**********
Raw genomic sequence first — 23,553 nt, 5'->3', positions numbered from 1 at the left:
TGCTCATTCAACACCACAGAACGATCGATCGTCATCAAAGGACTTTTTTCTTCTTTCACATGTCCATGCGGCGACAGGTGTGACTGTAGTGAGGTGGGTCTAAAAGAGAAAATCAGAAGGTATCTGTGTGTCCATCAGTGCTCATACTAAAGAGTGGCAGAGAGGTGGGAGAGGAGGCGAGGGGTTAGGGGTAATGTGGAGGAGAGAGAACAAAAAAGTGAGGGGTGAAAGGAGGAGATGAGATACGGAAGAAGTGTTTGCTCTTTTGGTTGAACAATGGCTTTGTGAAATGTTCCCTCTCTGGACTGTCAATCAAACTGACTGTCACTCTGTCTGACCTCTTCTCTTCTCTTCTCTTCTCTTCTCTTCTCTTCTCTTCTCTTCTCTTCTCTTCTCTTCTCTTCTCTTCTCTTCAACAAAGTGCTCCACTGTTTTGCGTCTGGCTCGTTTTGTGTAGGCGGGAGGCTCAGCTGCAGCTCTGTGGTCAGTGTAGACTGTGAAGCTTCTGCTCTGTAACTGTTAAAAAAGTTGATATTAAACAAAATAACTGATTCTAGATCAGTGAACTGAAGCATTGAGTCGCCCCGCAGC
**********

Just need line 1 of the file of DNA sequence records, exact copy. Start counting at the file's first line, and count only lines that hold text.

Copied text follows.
Raw genomic sequence first — 23,553 nt, 5'->3', positions numbered from 1 at the left: